April 1st, 2021


Statement on Street Harassment and Gender Based Violence from Ward 4 Candidate Angela McIntyre:


In response to recent troubling media reports and social media posts about a growing trend of aggressive harassment and stalking behaviour against women, I am calling for action. Our City and entire community must fight back against gender based violence and harassment.


Our government is failing to protect women and other marginalized genders. As a woman with three daughters and four sisters, I have lived experience of these very issues. Women and other marginalized genders deserve to feel safe in the streets. 


One recent example involves my daughter who experienced seven separate incidents of cat calling or harassment in one day while travelling  from our Charleswood neighbourhood to downtown Calgary. One man even followed her. 


Councillor Druh Farrell’s motion on street harassment is a great start, but we need a three pronged approach to fight back against gender based violence and harassment


  1. Holding harassers accountable begins by lowering and removing barriers to reporting bad behaviour. In addition to the work already underway at the City to address this growing issue, Calgary needs additional tools and systems to track and report street harassment. I applaud Calgary Transit’s recent adoption of a discrete text messaging service to report immediate safety and security concerns on buses, trains and in transit areas by texting 74100. In conjunction with our first responders, it’s time for us to determine how best to expand this type of service beyond our public transit system to all public spaces, whether through adopting those capabilities as a City or by partnering with other organizations.


  1. The City has an important leadership role to play in establishing the norms and community standards we must all abide by. We must establish a zero tolerance approach to street harassment. The City should create an awareness campaign of the zero tolerance policy, encourage and promote effective bystander intervention strategies for the general public, and educate people on the definition of gender based violence. Where possible, the City should explore mandating bystander intervention training through the business licenses issued for certain industries like: taxis and transportation network companies like Uber, hotel concierges, nightclub bouncers, bartenders, and private security guards.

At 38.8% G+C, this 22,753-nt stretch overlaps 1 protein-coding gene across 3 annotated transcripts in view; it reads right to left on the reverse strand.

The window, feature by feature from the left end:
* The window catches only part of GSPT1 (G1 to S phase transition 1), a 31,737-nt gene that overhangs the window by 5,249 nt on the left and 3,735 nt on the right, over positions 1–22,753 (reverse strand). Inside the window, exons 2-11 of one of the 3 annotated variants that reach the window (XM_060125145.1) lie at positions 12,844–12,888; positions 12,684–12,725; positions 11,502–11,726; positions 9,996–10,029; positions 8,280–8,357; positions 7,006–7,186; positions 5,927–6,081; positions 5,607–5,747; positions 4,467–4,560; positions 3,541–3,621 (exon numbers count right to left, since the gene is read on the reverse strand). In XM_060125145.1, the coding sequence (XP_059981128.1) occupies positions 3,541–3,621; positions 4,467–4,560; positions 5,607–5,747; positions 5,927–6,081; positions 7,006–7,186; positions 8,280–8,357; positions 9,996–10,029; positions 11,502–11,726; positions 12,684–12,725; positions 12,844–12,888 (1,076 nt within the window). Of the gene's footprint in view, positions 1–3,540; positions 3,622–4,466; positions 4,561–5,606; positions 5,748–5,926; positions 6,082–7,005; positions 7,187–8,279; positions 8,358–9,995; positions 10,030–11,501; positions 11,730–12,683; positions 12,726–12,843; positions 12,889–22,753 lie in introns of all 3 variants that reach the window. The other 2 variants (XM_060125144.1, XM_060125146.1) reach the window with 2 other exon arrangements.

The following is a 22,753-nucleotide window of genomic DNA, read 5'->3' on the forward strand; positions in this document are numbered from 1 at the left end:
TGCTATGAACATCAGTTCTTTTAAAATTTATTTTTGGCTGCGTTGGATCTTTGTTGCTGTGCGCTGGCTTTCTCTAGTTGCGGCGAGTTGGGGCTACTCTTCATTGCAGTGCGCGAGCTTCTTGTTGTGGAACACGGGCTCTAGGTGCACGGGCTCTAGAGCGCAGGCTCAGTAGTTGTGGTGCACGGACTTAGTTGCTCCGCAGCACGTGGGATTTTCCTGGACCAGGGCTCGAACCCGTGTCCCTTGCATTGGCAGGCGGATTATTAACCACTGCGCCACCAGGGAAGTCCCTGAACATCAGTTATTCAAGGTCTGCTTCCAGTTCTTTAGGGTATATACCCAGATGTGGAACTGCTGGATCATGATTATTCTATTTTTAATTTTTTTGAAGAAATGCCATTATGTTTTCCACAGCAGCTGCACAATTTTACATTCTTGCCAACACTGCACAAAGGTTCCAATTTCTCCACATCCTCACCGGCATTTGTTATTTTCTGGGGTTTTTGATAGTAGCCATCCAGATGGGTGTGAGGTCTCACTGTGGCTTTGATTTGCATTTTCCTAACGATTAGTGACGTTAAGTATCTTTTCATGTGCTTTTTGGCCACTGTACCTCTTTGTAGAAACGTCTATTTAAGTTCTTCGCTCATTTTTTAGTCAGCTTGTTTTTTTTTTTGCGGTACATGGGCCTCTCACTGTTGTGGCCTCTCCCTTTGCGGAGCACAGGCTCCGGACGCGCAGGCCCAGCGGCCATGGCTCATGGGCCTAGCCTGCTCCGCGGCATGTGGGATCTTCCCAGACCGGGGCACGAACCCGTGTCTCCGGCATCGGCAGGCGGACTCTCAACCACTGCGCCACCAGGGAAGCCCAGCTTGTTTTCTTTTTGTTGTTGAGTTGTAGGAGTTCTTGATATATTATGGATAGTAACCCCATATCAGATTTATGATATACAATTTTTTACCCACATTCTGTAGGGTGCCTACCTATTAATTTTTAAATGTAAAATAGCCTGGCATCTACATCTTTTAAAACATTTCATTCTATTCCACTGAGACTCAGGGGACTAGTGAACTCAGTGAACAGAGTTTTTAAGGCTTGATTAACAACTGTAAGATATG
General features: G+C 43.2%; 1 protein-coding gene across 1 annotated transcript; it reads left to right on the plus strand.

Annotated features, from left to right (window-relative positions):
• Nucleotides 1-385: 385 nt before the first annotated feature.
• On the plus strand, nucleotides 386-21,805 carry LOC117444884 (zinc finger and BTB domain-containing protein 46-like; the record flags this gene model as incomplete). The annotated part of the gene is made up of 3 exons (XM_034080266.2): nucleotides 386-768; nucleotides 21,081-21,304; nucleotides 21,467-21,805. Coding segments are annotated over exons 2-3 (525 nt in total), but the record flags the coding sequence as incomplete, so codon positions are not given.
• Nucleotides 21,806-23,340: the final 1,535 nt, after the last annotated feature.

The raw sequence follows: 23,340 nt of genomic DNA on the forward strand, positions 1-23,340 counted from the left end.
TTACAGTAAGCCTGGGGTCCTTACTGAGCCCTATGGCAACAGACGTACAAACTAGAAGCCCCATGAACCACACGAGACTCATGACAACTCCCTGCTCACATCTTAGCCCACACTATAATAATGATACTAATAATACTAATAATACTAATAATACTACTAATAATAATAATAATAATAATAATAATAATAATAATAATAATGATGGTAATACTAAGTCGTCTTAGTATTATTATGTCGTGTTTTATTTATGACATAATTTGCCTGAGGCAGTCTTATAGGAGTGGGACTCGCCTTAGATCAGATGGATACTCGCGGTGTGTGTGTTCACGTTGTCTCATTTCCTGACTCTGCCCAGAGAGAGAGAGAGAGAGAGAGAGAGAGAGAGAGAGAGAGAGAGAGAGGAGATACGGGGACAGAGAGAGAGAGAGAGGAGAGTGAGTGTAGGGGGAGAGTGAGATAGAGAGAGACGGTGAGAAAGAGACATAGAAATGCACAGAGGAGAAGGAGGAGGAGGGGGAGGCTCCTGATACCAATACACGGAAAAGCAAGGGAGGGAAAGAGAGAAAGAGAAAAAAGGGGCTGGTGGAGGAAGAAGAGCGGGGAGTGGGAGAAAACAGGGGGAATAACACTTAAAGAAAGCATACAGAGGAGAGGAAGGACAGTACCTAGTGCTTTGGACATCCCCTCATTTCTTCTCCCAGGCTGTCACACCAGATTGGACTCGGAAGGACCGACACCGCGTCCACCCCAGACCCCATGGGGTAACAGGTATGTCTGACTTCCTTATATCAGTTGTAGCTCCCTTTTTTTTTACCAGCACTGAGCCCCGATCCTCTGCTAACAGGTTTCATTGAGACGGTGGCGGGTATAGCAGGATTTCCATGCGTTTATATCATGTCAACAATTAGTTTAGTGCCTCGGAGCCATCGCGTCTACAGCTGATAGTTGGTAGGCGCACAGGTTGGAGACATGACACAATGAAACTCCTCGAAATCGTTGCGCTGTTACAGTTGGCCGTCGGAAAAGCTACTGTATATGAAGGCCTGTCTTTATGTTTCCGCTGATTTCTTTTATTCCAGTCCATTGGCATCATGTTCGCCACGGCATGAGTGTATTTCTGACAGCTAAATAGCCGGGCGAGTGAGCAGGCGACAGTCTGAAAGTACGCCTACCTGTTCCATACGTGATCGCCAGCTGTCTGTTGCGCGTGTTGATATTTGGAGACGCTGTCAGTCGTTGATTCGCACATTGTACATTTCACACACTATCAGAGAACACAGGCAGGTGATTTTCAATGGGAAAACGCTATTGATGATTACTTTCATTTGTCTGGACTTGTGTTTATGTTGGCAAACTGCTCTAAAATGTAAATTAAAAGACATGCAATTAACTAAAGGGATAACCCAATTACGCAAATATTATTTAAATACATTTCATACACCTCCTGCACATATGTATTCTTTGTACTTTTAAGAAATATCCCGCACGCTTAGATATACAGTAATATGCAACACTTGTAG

1. Women and other marginalized genders know where and why they don’t feel safe. We must expand the scope of the Gender Based Analysis to include the City’s role in placemaking and development. This would include: 

  • Evaluating existing public spaces for safety concerns and identifying spaces that need to be improved. This process should draw on existing assets like the Safety Audit Tool created in Toronto.

  • Consulting on new large scale projects in terms of safety for women and other marginalized genders.


A city where our daughters, sisters, mothers, and friends feel safe is a human right that can no longer be ignored. Making places safer for all half our population is critical to ensuring we all can get back to work, to school, and to fully supporting Calgary’s incredible small businesses. 


I’m running for City Council in Ward 4 to lead on important issues like this one. By harnessing innovations we can make our communities a safer, more equitable and more prosperous place for all. 


-Angela McIntyre